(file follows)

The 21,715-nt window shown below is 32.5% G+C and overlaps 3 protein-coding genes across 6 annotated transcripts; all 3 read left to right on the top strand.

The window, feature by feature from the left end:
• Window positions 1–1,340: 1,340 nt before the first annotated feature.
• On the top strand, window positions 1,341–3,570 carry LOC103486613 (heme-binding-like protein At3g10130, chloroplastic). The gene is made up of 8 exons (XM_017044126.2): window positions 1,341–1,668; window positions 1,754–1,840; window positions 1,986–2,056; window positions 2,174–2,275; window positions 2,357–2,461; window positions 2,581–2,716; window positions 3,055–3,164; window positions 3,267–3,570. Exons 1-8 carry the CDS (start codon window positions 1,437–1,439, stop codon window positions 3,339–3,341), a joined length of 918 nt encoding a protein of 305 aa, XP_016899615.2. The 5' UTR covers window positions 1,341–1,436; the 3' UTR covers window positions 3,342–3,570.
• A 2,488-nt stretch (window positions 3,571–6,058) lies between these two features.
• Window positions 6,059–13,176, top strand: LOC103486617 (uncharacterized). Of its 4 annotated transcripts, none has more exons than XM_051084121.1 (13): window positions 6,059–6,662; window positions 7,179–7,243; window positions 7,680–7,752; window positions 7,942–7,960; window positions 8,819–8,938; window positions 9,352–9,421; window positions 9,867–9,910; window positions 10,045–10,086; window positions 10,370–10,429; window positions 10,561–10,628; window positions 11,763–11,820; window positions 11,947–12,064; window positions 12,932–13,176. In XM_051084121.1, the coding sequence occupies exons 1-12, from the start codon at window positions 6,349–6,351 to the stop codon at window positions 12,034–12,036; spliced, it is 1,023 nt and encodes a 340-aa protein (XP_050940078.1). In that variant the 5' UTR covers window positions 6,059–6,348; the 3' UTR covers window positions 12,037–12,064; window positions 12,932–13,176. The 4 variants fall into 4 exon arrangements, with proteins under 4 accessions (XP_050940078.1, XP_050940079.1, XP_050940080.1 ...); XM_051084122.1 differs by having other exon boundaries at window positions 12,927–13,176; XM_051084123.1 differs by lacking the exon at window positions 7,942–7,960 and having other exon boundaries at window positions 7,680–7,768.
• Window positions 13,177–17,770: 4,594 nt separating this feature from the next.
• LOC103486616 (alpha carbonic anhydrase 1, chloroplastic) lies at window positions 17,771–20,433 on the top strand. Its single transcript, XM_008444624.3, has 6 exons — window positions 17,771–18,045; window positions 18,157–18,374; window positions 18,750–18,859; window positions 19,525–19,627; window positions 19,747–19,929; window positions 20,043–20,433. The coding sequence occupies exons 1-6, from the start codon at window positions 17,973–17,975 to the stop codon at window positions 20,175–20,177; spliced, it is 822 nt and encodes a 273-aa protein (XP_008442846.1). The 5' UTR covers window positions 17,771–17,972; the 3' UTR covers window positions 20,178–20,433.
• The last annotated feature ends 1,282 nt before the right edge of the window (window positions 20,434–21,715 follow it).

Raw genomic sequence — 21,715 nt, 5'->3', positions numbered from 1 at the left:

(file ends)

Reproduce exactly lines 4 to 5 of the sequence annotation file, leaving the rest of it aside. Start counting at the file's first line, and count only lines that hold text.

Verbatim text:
• On the top strand, window positions 1,341–3,570 carry LOC103486613 (heme-binding-like protein At3g10130, chloroplastic). The gene is made up of 8 exons (XM_017044126.2): window positions 1,341–1,668; window positions 1,754–1,840; window positions 1,986–2,056; window positions 2,174–2,275; window positions 2,357–2,461; window positions 2,581–2,716; window positions 3,055–3,164; window positions 3,267–3,570. Exons 1-8 carry the CDS (start codon window positions 1,437–1,439, stop codon window positions 3,339–3,341), a joined length of 918 nt encoding a protein of 305 aa, XP_016899615.2. The 5' UTR covers window positions 1,341–1,436; the 3' UTR covers window positions 3,342–3,570.
• A 2,488-nt stretch (window positions 3,571–6,058) lies between these two features.